Quizzes & Trivia

Learn More

Trailblazing Women of the Old West

Gunshots and Gingham! Don’t Mess with these Wild West Women!

Men might have held the power, but these gutsy women ruled the Wild West on their own terms. From saloon owners to sharpshooters, outlaws to entrepreneurs, good or bad, they left their mark on history.

Annie Oakley: Little Sure Shot

Born Phoebe Ann Moses in 1860 in Darke County, Ohio, Annie’s young life was mired in poverty. At age eight, Annie took matters into her own hands—in the form of a rifle. She learned to shoot and hunt, selling the meat to restaurants to earn money for her family’s survival. And she was good at it—so good that she was able to pay off her mother’s $200 mortgage.

Encouraged by one of her restaurant connections, at the age of 15, Annie headed to Cincinnati to test her sharpshooting skills in a match against the well-known marksman, Frank E. Butler. Imagine what the spectators thought when this spunky young woman standing at just 5’ tall raised her rifle, and zeroed in on the target. If they underestimated her, they were quickly put in their place, as she bested Butler 25 true shots to his 24. Butler was not only impressed, he was also smitten, and after a courtship, he and Annie married.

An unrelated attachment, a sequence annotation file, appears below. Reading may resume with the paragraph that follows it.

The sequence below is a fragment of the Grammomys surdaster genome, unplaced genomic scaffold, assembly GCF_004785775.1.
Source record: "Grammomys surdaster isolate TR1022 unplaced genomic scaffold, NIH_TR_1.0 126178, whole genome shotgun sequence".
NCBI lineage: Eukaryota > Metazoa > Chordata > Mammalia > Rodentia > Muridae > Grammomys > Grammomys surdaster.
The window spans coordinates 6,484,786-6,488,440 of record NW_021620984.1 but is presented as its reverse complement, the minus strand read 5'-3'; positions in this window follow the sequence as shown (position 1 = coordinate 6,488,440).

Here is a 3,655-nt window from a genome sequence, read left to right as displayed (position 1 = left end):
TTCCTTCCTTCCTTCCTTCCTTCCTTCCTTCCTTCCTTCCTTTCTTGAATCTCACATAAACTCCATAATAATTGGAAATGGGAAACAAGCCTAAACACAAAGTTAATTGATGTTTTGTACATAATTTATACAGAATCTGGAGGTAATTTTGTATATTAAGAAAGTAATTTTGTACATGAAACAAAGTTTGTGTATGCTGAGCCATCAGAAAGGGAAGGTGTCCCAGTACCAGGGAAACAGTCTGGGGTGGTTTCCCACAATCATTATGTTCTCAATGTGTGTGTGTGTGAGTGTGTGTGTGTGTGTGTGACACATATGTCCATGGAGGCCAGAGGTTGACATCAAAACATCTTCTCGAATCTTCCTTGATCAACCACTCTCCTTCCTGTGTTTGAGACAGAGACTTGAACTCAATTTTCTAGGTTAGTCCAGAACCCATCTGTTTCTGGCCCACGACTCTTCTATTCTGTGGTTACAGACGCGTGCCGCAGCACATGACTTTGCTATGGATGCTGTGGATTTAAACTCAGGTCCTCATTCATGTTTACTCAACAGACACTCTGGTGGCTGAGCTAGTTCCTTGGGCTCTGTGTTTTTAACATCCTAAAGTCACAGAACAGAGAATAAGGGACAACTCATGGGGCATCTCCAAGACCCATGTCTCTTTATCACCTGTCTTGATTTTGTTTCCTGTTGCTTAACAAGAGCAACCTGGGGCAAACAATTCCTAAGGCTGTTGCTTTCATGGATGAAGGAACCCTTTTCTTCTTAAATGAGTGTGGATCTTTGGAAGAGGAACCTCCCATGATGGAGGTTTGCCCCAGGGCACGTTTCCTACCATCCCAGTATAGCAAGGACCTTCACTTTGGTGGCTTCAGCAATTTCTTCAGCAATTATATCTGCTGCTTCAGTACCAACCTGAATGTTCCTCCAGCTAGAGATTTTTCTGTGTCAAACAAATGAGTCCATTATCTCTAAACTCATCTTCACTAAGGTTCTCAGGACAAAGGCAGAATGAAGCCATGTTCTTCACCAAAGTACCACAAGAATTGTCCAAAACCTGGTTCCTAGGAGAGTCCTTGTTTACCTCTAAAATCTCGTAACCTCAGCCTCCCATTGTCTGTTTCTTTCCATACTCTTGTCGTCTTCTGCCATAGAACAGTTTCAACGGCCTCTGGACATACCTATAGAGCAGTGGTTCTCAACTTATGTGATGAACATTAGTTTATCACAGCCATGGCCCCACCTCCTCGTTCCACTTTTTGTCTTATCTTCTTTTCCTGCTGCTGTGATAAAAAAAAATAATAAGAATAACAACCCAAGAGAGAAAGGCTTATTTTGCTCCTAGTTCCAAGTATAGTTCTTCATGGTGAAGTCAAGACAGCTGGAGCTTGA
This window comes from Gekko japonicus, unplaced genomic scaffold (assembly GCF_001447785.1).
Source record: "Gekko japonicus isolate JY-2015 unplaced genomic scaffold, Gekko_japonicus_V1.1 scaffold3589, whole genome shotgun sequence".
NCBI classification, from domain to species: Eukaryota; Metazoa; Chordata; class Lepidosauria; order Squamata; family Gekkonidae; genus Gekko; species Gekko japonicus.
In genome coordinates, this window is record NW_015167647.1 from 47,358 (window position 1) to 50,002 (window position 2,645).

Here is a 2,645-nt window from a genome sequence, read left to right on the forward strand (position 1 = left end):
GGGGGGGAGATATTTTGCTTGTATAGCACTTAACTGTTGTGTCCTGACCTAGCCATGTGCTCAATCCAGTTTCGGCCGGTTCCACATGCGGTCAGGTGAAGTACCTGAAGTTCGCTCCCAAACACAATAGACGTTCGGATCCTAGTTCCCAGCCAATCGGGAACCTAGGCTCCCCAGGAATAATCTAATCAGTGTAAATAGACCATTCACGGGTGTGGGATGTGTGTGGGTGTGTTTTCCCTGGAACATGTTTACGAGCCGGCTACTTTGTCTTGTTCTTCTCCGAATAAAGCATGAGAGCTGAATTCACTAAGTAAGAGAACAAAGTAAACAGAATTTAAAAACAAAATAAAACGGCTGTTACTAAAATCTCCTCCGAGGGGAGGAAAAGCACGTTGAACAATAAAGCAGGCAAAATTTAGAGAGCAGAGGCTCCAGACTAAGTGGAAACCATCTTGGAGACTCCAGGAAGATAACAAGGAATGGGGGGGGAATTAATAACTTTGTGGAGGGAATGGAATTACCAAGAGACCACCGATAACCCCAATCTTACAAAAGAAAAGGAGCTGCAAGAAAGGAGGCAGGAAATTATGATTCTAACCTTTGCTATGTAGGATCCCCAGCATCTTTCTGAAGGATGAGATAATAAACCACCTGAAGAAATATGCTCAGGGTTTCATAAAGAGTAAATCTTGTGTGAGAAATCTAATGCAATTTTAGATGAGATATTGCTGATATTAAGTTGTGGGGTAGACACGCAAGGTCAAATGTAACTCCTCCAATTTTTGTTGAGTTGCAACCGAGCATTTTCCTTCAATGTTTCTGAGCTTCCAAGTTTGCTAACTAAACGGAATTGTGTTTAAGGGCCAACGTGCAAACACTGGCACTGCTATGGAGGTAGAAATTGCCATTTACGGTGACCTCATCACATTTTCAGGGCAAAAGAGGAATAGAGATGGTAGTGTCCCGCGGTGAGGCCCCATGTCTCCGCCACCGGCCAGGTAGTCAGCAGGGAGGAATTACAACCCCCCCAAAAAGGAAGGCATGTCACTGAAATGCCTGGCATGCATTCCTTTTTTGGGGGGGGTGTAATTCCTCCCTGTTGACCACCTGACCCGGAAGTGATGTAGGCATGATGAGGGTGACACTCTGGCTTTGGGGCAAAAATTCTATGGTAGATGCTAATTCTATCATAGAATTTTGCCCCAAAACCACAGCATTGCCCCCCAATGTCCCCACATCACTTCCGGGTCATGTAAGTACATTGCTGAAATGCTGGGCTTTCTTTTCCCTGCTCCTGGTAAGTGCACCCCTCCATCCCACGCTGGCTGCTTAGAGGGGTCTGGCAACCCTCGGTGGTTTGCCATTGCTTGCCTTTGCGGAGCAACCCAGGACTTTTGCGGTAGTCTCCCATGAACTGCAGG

Over the years, the couple traveled the country giving sharpshooting demonstrations, and in 1885 joined Buffalo Bill’s Wild West Show. For the next 16 years, they toured the U.S. and around the world, even performing in England at the Golden Jubilee of Queen Victoria in 1887. Annie rose to stardom.

In her life, Annie Oakley was passionate about teaching women and girls how to shoot. She earned the name, “Little Sure Shot” by Chief Sitting Bull after he saw her perform, and the two became good friends. In 1901, the train carrying the Buffalo Bill Show performers wrecked, and Annie injured her back, halting further performances. She and Frank left the Buffalo Bill show. Annie performed again throughout the years, finally retiring in 1913.

In 1922 the couple made a brief comeback, entertaining large crowds in major U.S. cities, but the tour ended when they were in a serious car crash. Annie Oakley died on November 3, 1926. Her beloved husband, Frank E. Butler, passed just three weeks later. Click here to read more about Annie Oakley.